In conclusion, this essay has sought to suggest just a few of the ways in which it is possible to read a single documentary source for insights into the Allied Occupation of Japan—and into the postwar history of Japan, the U.S., and East Asia. By considering one cartoonist’s humorous representations of interactions between American soldiers and Japanese women, we can deepen our understanding of a crucial event in twentieth-century world history, and its ongoing relevance for the present.
 I take these numbers on occupying troops in Japan from Eiji Takamae, Inside GHQ: The Allied Occupation of Japan and its Legacy (New York: Continuum, 2002), 53-55, 125-135.
 Bill Hume, with John Annarino, Babysan: A Private Look at the Japanese Occupation (Tokyo: Kasuga Boeki K.K., 1953).
 On prostitution as well as onrii, see: John Dower, Embracing Defeat: Japan in the Wake of World War II (New York: W. W. Norton and Co., 1999), Chapter 4; Takemae, 68-71; Sarah Kovner, Occupying Power: Sex Workers and Servicemen in Postwar Japan (Palo Alto: Stanford University Press, 2012).
 On popular music in Japan during the Occupation years, see Michael K. Bourdaghs, Sayonara Amerika, Sayonara Nippon: A Geopolitical Prehistory of J-Pop (New York: Columbia University Press, 2012), Chapter 1. Many of the original recordings, as well as later versions, can be found on Youtube. See, for example, Harry Belafonte’s several recordings of his hit “Gomen-nasai.”
 According to the racial classifications that prevailed in 1950s America and elsewhere, the skin color of Japanese and other Asians was yellow. While Babysan emphasizes the idea that Japanese women are “colored,” Hume avoids describing Japanese skin color as yellow, and refers instead to its “brownness.”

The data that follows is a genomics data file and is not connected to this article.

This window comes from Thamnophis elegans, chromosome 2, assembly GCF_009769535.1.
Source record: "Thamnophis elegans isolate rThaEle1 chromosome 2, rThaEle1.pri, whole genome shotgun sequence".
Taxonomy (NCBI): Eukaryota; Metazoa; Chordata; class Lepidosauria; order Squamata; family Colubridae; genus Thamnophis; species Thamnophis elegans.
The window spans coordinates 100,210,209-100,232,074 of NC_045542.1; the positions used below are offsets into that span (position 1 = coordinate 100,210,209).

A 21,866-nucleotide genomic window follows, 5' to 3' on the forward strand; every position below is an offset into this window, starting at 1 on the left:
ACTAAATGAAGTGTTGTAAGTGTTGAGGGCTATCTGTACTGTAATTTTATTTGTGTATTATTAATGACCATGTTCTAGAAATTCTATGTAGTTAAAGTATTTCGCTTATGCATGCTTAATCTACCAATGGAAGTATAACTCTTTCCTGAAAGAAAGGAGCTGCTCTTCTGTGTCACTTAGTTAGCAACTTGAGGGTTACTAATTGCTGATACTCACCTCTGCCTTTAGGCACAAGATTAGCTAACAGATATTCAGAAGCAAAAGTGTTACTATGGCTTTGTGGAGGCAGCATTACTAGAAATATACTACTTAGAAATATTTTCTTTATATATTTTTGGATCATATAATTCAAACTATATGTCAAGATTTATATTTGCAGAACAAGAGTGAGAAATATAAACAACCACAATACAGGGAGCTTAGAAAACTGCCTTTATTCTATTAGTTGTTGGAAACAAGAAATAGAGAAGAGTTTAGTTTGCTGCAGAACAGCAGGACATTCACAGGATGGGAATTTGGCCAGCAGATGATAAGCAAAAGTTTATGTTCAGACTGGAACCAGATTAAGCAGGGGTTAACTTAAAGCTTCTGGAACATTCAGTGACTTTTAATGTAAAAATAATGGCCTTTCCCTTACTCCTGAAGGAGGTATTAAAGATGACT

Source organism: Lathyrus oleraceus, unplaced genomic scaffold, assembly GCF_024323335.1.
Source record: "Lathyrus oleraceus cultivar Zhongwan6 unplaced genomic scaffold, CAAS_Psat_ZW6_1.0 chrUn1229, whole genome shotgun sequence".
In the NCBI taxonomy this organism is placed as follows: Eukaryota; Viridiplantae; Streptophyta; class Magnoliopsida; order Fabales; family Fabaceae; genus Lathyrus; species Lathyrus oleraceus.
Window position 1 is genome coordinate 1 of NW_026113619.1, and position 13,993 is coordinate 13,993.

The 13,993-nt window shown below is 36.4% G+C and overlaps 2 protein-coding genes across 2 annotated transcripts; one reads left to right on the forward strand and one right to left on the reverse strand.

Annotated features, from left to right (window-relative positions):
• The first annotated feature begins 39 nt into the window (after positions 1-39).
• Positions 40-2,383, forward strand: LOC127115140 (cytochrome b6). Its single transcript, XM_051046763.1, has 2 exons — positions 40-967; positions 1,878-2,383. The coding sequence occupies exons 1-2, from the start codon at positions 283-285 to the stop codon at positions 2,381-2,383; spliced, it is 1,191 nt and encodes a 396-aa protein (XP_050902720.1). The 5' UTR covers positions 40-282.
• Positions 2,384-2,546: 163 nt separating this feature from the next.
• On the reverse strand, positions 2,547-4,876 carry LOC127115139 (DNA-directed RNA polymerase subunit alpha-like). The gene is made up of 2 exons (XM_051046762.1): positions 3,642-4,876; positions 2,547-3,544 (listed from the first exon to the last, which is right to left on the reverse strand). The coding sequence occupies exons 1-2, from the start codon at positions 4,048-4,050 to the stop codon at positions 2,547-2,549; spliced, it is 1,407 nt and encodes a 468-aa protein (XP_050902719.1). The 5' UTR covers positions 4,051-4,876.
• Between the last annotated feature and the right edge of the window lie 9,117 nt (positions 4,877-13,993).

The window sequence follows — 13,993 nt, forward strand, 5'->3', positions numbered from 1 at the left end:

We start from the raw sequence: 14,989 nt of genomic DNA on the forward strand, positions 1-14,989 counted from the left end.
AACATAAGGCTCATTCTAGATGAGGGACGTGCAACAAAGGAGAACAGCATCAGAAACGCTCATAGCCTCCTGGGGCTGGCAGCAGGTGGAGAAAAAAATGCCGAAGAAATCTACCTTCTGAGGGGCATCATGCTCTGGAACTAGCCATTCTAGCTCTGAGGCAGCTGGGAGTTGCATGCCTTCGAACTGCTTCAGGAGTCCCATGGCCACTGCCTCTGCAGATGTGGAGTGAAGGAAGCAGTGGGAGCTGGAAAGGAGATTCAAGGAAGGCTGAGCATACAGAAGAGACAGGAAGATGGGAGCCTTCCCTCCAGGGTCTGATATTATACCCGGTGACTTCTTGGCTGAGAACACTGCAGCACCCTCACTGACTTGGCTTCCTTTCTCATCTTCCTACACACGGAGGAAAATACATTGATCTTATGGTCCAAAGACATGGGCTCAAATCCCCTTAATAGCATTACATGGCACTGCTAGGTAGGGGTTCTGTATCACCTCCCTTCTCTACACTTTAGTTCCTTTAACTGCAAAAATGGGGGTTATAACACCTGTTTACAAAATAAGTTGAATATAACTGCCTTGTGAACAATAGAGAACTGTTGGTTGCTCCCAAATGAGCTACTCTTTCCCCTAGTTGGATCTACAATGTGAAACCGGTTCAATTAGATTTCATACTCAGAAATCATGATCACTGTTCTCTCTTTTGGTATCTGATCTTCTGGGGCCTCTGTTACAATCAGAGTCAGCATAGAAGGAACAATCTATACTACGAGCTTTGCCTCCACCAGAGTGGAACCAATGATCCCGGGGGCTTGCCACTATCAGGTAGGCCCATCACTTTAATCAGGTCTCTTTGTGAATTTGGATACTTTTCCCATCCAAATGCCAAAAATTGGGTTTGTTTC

On ethnic (and gender) diversity among Allied troops in occupied Japan, see Takemae, 126-137.
 Tokiwa Toyoko, Kiken na adabana (Tokyo: Mikasa shobô, 1957), 43.
 On sexual violence perpetrated by Allied troops in Japan, see Takemae, 67; Kovner, 49-56.
 The figure of 10,517 marriages by 1953 is cited in Anselm L. Strauss, “Strain and Harmony in American-Japanese War-Bride Marriages,” Marriage and Family Living 16:2 (May 1954), 99-106. On the numbers of Japanese women who migrated to the U.S. as war brides, see: Bok-Lim C. Kim, “Asian Wives of U.S. Servicemen: Women in Shadows,” Amerasia 4:1 (1977) 91-115; Rogelio Saenz, Sean-Shong Hwang, Benigno E. Aguirre, “In Search of Asian War Brides,” Demography 31:3 (August 1994), 549-559.
 On the ban on marriages between Americans and Japanese, see Yukiko Koshiro, Trans-Pacific Racisms and the U.S. Occupation of Japan (New York: Columbia University Press, 1999), 156-200. See also: Susan Zeiger, Entangling Alliances: Foreign War Brides and American Soldiers in the Twentieth Century (New York: New York University Press, 2010), 181-189.
 See, for example, the 1957 Hollywood film Sayonara, starring Marlon Brando as the American military officer who marries his true love, a Japanese woman.
 Caroline Chung Simpson, An Absent Presence: Japanese Americans in Postwar American Culture, 1945-1960 (Durham: Duke University Press, 2001), Chapter 5.
 For further discussion of the “Japan Boom” in 1950s America, see Brandt, Japan’s Cultural Miracle: Rethinking the Rise of a World Power, 1945-1965 (forthcoming, Columbia University Press).
 For a discussion of Japan’s involvement in the Vietnam War, see Thomas R. H. Havens, Fire Across the Sea: The Vietnam War and Japan, 1965-1975 (Princeton: Princeton University Press, 1987.
 Tom Dalzell, Vietnam War Slang: A Dictionary on Historical Principles, (New York: Routledge, 2014), 5
 A good introduction to this topic is provided in Saundra Pollock Sturdevant and Brenda Stoltzfus, Let the Good Times Roll: Prostitution and the U.S. Military in Asia (New York: The New Press, 1992).